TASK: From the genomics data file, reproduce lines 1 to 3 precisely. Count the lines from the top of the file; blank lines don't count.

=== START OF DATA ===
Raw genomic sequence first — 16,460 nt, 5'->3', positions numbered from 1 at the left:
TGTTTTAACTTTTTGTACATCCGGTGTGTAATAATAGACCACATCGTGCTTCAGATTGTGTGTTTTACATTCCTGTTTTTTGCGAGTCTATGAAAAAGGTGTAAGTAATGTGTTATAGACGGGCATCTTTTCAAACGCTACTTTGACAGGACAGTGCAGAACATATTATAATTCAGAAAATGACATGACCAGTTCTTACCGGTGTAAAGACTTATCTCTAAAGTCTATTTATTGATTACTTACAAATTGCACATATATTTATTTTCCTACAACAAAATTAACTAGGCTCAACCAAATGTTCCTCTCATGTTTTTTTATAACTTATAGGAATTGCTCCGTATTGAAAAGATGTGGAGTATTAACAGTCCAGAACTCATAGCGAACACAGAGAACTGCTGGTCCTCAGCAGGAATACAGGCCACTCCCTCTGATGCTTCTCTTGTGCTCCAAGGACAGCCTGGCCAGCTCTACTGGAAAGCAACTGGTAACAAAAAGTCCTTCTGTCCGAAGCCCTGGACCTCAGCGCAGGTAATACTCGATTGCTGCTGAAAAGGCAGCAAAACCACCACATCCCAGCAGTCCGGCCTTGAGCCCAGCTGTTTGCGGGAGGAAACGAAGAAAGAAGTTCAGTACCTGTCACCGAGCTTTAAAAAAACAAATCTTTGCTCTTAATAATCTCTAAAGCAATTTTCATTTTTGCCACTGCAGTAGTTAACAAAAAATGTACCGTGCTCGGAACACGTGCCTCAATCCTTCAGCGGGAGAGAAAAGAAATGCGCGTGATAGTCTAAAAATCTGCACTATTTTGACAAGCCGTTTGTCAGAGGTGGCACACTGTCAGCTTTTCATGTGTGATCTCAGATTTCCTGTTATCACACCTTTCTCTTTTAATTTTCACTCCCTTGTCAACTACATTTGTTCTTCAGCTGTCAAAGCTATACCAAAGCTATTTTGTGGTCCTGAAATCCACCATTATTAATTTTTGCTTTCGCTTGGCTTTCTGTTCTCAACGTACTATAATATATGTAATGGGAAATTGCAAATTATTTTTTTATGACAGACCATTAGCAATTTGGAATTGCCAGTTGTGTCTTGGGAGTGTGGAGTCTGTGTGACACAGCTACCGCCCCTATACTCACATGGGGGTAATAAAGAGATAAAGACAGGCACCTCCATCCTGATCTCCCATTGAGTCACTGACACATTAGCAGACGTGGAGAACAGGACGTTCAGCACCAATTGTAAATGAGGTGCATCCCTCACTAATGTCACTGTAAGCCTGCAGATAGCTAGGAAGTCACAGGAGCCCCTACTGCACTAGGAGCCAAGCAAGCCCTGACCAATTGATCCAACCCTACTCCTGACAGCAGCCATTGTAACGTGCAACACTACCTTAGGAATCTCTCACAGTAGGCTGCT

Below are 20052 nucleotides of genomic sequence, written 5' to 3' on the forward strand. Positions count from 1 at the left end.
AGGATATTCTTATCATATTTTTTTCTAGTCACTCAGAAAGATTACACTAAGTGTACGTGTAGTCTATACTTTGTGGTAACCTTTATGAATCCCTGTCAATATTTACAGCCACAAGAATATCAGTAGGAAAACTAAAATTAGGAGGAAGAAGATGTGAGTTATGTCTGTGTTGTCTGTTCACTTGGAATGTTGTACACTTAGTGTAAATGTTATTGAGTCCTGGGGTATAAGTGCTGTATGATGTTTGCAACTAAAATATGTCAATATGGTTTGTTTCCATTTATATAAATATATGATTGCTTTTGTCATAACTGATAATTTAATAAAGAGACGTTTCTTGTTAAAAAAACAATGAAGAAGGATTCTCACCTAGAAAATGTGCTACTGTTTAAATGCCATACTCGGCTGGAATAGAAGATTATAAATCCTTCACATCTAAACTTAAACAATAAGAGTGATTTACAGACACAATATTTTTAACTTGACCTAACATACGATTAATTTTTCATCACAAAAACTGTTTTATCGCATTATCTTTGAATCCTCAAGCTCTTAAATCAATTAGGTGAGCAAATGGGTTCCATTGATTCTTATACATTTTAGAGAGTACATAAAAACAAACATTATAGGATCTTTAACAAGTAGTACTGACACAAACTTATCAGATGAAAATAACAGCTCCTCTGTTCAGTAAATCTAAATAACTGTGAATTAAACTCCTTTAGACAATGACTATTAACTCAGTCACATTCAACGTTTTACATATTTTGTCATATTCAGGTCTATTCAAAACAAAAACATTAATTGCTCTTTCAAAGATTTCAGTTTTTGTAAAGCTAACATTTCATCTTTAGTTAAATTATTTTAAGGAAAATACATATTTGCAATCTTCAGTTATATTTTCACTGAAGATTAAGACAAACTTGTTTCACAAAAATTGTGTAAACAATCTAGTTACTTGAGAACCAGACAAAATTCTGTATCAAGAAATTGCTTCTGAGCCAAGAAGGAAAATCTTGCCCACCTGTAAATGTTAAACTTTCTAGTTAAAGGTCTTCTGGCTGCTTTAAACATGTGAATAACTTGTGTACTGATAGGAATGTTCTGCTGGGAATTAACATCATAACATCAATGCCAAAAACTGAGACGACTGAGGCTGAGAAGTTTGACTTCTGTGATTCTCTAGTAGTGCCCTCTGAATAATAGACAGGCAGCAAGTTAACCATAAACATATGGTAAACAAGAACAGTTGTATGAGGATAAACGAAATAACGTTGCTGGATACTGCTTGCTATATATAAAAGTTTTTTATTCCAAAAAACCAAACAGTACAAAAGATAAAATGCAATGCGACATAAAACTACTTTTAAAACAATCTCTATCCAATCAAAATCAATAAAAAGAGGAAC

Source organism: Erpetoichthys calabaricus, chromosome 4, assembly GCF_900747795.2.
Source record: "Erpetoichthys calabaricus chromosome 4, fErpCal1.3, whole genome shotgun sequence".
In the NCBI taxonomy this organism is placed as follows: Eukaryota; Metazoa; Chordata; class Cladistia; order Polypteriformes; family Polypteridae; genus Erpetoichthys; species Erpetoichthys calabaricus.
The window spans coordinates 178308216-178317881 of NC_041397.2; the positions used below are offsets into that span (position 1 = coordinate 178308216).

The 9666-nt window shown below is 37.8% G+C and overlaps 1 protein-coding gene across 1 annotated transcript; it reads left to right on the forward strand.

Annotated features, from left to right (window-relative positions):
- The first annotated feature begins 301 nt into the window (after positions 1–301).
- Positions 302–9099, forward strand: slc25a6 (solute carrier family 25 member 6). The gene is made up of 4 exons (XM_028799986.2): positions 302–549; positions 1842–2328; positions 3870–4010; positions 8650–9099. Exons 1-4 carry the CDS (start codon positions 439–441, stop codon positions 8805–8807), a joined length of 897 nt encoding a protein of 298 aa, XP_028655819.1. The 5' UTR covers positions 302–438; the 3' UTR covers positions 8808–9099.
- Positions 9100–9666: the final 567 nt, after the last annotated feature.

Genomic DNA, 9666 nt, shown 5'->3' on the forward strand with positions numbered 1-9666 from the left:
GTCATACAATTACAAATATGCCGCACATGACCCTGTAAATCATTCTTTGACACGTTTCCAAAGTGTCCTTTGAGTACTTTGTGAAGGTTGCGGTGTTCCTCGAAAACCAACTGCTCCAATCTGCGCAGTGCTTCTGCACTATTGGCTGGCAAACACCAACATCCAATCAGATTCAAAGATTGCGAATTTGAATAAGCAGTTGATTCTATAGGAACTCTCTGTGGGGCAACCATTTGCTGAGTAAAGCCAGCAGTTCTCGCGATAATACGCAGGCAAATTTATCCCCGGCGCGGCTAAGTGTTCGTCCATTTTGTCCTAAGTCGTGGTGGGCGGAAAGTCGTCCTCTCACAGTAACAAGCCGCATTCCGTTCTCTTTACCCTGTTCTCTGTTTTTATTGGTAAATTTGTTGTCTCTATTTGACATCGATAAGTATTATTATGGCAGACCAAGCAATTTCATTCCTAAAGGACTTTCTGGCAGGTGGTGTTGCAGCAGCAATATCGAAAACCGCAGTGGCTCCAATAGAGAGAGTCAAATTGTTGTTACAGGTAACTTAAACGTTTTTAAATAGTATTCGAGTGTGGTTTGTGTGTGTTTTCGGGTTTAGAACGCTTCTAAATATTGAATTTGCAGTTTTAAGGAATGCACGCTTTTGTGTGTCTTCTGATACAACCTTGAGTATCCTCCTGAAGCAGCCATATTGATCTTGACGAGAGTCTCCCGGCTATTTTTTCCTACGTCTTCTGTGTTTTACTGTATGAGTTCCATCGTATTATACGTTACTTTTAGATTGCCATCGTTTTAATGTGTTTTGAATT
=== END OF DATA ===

Raw genomic sequence first — 16,460 nt, 5'->3', positions numbered from 1 at the left:
TGTTTTAACTTTTTGTACATCCGGTGTGTAATAATAGACCACATCGTGCTTCAGATTGTGTGTTTTACATTCCTGTTTTTTGCGAGTCTATGAAAAAGGTGTAAGTAATGTGTTATAGACGGGCATCTTTTCAAACGCTACTTTGACAGGACAGTGCAGAACATATTATAATTCAGAAAATGACATGACCAGTTCTTACCGGTGTAAAGACTTATCTCTAAAGTCTATTTATTGATTACTTACAAATTGCACATATATTTATTTTCCTACAACAAAATTAACTAGGCTCAACCAAATGTTCCTCTCATGTTTTTTTATAACTTATAGGAATTGCTCCGTATTGAAAAGATGTGGAGTATTAACAGTCCAGAACTCATAGCGAACACAGAGAACTGCTGGTCCTCAGCAGGAATACAGGCCACTCCCTCTGATGCTTCTCTTGTGCTCCAAGGACAGCCTGGCCAGCTCTACTGGAAAGCAACTGGTAACAAAAAGTCCTTCTGTCCGAAGCCCTGGACCTCAGCGCAGGTAATACTCGATTGCTGCTGAAAAGGCAGCAAAACCACCACATCCCAGCAGTCCGGCCTTGAGCCCAGCTGTTTGCGGGAGGAAACGAAGAAAGAAGTTCAGTACCTGTCACCGAGCTTTAAAAAAACAAATCTTTGCTCTTAATAATCTCTAAAGCAATTTTCATTTTTGCCACTGCAGTAGTTAACAAAAAATGTACCGTGCTCGGAACACGTGCCTCAATCCTTCAGCGGGAGAGAAAAGAAATGCGCGTGATAGTCTAAAAATCTGCACTATTTTGACAAGCCGTTTGTCAGAGGTGGCACACTGTCAGCTTTTCATGTGTGATCTCAGATTTCCTGTTATCACACCTTTCTCTTTTAATTTTCACTCCCTTGTCAACTACATTTGTTCTTCAGCTGTCAAAGCTATACCAAAGCTATTTTGTGGTCCTGAAATCCACCATTATTAATTTTTGCTTTCGCTTGGCTTTCTGTTCTCAACGTACTATAATATATGTAATGGGAAATTGCAAATTATTTTTTTATGACAGACCATTAGCAATTTGGAATTGCCAGTTGTGTCTTGGGAGTGTGGAGTCTGTGTGACACAGCTACCGCCCCTATACTCACATGGGGGTAATAAAGAGATAAAGACAGGCACCTCCATCCTGATCTCCCATTGAGTCACTGACACATTAGCAGACGTGGAGAACAGGACGTTCAGCACCAATTGTAAATGAGGTGCATCCCTCACTAATGTCACTGTAAGCCTGCAGATAGCTAGGAAGTCACAGGAGCCCCTACTGCACTAGGAGCCAAGCAAGCCCTGACCAATTGATCCAACCCTACTCCTGACAGCAGCCATTGTAACGTGCAACACTACCTTAGGAATCTCTCACAGTAGGCTGCT

Below are 20052 nucleotides of genomic sequence, written 5' to 3' on the forward strand. Positions count from 1 at the left end.